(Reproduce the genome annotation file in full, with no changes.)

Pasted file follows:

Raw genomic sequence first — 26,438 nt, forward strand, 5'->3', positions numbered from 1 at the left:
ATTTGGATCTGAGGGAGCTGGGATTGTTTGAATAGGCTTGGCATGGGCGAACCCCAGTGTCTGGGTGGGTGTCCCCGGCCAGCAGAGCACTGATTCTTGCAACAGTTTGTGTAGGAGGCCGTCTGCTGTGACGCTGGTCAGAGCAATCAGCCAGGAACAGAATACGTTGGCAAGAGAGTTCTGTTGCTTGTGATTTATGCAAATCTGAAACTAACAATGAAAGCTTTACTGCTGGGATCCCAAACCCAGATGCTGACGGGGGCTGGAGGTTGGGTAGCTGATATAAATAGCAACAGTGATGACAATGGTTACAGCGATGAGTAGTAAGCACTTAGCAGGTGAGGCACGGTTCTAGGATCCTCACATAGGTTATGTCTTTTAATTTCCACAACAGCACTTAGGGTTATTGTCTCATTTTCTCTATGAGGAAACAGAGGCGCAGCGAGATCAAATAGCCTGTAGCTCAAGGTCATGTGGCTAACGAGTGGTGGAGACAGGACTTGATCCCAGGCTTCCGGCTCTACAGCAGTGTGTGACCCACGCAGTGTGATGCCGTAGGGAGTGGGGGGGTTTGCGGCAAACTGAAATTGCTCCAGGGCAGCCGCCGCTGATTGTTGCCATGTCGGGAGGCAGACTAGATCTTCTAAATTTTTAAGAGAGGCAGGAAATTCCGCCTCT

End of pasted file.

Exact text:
Raw genomic sequence first — 26,438 nt, forward strand, 5'->3', positions numbered from 1 at the left:
ATTTGGATCTGAGGGAGCTGGGATTGTTTGAATAGGCTTGGCATGGGCGAACCCCAGTGTCTGGGTGGGTGTCCCCGGCCAGCAGAGCACTGATTCTTGCAACAGTTTGTGTAGGAGGCCGTCTGCTGTGACGCTGGTCAGAGCAATCAGCCAGGAACAGAATACGTTGGCAAGAGAGTTCTGTTGCTTGTGATTTATGCAAATCTGAAACTAACAATGAAAGCTTTACTGCTGGGATCCCAAACCCAGATGCTGACGGGGGCTGGAGGTTGGGTAGCTGATATAAATAGCAACAGTGATGACAATGGTTACAGCGATGAGTAGTAAGCACTTAGCAGGTGAGGCACGGTTCTAGGATCCTCACATAGGTTATGTCTTTTAATTTCCACAACAGCACTTAGGGTTATTGTCTCATTTTCTCTATGAGGAAACAGAGGCGCAGCGAGATCAAATAGCCTGTAGCTCAAGGTCATGTGGCTAACGAGTGGTGGAGACAGGACTTGATCCCAGGCTTCCGGCTCTACAGCAGTGTGTGACCCACGCAGTGTGATGCCGTAGGGAGTGGGGGGGTTTGCGGCAAACTGAAATTGCTCCAGGGCAGCCGCCGCTGATTGTTGCCATGTCGGGAGGCAGACTAGATCTTCTAAATTTTTAAGAGAGGCAGGAAATTCCGCCTCT